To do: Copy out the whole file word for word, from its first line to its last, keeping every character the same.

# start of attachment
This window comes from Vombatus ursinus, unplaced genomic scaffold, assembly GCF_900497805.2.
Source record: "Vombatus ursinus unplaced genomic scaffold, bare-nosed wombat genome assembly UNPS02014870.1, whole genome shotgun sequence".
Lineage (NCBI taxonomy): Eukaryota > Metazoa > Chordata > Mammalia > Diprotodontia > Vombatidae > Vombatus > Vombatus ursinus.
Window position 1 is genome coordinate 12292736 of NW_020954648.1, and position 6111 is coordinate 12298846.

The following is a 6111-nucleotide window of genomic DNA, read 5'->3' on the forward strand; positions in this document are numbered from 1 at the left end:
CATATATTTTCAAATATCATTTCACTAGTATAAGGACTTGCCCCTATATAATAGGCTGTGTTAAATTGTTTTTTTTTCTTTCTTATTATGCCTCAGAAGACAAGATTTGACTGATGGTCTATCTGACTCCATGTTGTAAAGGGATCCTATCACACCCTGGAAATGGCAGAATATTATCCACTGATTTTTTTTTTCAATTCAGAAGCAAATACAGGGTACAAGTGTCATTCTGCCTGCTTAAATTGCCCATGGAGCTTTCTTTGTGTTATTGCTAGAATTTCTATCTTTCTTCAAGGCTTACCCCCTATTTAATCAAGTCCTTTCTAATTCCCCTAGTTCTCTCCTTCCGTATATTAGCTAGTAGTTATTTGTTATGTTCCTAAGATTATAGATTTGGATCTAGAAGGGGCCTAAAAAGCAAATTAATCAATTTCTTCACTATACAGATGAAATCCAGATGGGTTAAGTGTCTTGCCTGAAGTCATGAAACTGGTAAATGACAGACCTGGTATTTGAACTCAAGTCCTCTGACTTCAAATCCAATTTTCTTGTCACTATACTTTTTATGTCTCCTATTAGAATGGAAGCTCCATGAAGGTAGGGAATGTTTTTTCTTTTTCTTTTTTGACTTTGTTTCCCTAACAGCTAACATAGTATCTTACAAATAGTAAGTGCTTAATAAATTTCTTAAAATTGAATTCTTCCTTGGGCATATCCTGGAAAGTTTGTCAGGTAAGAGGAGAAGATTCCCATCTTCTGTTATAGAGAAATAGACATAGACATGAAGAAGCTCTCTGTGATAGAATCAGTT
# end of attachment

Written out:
This window comes from Vombatus ursinus, unplaced genomic scaffold, assembly GCF_900497805.2.
Source record: "Vombatus ursinus unplaced genomic scaffold, bare-nosed wombat genome assembly UNPS02014870.1, whole genome shotgun sequence".
Lineage (NCBI taxonomy): Eukaryota > Metazoa > Chordata > Mammalia > Diprotodontia > Vombatidae > Vombatus > Vombatus ursinus.
Window position 1 is genome coordinate 12292736 of NW_020954648.1, and position 6111 is coordinate 12298846.

The following is a 6111-nucleotide window of genomic DNA, read 5'->3' on the forward strand; positions in this document are numbered from 1 at the left end:
CATATATTTTCAAATATCATTTCACTAGTATAAGGACTTGCCCCTATATAATAGGCTGTGTTAAATTGTTTTTTTTTCTTTCTTATTATGCCTCAGAAGACAAGATTTGACTGATGGTCTATCTGACTCCATGTTGTAAAGGGATCCTATCACACCCTGGAAATGGCAGAATATTATCCACTGATTTTTTTTTTCAATTCAGAAGCAAATACAGGGTACAAGTGTCATTCTGCCTGCTTAAATTGCCCATGGAGCTTTCTTTGTGTTATTGCTAGAATTTCTATCTTTCTTCAAGGCTTACCCCCTATTTAATCAAGTCCTTTCTAATTCCCCTAGTTCTCTCCTTCCGTATATTAGCTAGTAGTTATTTGTTATGTTCCTAAGATTATAGATTTGGATCTAGAAGGGGCCTAAAAAGCAAATTAATCAATTTCTTCACTATACAGATGAAATCCAGATGGGTTAAGTGTCTTGCCTGAAGTCATGAAACTGGTAAATGACAGACCTGGTATTTGAACTCAAGTCCTCTGACTTCAAATCCAATTTTCTTGTCACTATACTTTTTATGTCTCCTATTAGAATGGAAGCTCCATGAAGGTAGGGAATGTTTTTTCTTTTTCTTTTTTGACTTTGTTTCCCTAACAGCTAACATAGTATCTTACAAATAGTAAGTGCTTAATAAATTTCTTAAAATTGAATTCTTCCTTGGGCATATCCTGGAAAGTTTGTCAGGTAAGAGGAGAAGATTCCCATCTTCTGTTATAGAGAAATAGACATAGACATGAAGAAGCTCTCTGTGATAGAATCAGTT